Historically renowned individuals such as W.E.B. Du Bois believe that individualist ideology has a direct effect on social and economic democratization. In current research, economists and political scientists have discovered that individualistic individuals are less likely to back up programs that advocate for the equality of minorities and the impoverished. White Americans assume that self-discipline and strong willpower correspond to success and therefore they disapprove of policies that work to provide assistance to historically oppressed individuals. Alexis de Tocqueville’s arguments protrude as the focus of the article, and the author sets out to analyze his claims. One of Tocqueville’s main arguments is that American individualists are ignorant to the ways social structures constricts opportunities for the oppressed. As introduced by Jose Lopez and John Scott, social structure has two dimensions, institutional structure and relational structure. Tocqueville confirms that American individualists are insensitive to both.
Tocqueville on American Individualism
Turner dives deeper into Tocqueville’s arguments and identifies his description of individualism as a method of public disengagement. In other words, since the government is preserving the property of individualists and allows them to be happy, the individualist is willing to abandon the larger society and places them on their own to tend to their own needs. Tocqueville asserts that this thought process of individualism stems from false judgments. He categorizes an individualist as someone who has extreme self-confidence but narrow sociological awareness. Turner acknowledges Tocqueville’s use of individualism to describe the aspects of personal self-conception and social interpretation that, in turn, generate public disengagement. The increase in democracy leads to a decrease in the social hierarchy and an increase in economic self-sufficiency. By isolating oneself from society, individuals feel that they possess no obligation to anyone and that they do not need anything from anyone else. Isolating oneself from humanity also consists of regarding oneself as free from social debts and Tocqueville recognizes this allure.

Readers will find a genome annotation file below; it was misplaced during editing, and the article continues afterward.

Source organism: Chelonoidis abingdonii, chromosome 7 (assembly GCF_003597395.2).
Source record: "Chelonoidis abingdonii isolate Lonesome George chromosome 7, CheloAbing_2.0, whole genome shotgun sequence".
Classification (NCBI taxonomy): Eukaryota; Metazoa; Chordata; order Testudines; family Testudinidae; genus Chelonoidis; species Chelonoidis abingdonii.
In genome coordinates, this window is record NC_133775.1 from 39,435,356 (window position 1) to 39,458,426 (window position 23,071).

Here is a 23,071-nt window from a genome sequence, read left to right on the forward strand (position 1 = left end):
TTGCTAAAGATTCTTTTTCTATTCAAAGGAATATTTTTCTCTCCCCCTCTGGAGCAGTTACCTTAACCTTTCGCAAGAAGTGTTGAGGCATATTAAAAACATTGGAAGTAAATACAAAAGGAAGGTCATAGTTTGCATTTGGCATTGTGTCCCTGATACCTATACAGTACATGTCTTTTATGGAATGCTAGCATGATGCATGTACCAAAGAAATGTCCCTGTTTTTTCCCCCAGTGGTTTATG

Individualism and Gender Domination
Tocqueville distinguishes that the sexual division of labor is both a relational and institutional social structure. The sexual division of labor is a relational social structure because of the clear separation between a husband’s job as a breadwinner and the women’s, consisting of household work. Correspondingly, it is also an institutional social structure because of the widespread comprehensiveness of the expectations of the man and woman of the household. Turner expands on Tocqueville’s points and declares that individualistic self-conception and social interpretation hinder men from being grateful for the sacrifices women make to contribute to men’s freedom, independence, and happiness. Tocqueville categorizes two ways that women promote overall greatness, those being that women craft the mores that restrain democracy’s excesses and that women manage the home economy. He concludes by exposing individualistic views flaw in their self-conceptions because men forget that women are the ones who made them independent, in particular his mother, and that his wife allows him to live self-sufficiently.
Individualism and White Supremacy
Tocqueville’s opinion of white supremacy reveals individualist’s reliance on racist social structures to further social positions and increase self-esteem. As described in the previous section, white supremacy also has both relational and institutional aspects attached to it. Tocqueville argues that individualism was more common at the end of the democratic revolution than ever before because new independence came with power that citizens had never felt before. There is a natural prejudice, Tocqueville argues, that continues our racism, even after everyone is deemed equals. White Americans possess a sense of entitlement and are not fond of individuals who were once slaves enjoying the same freedoms that they do, because it intercepts white’s authority and power. Tocqueville defines American’s idea of dignity as personal freedom and independence and recognizes how slavery sought to diminish all dignity a human held.
Conclusion: Tocqueville’s Mirror
Turner clarifies the importance of Tocqueville’s opinions and his work of Democracy in America because it clearly defines the relationship between American individualism and social injustices. Individualists deny the importance and existence of social structure and see themselves as the controllers of their own fate. In this way, individualists attribute to social injustice because their ideals contest that the goals attained in life are due to hard-work and how bad an individual wants something, when this is clearly not the case. Democracy helps to show a clear association of how individualist ideology, masculinist prejudice, and anti-black racism are rooted in American political values.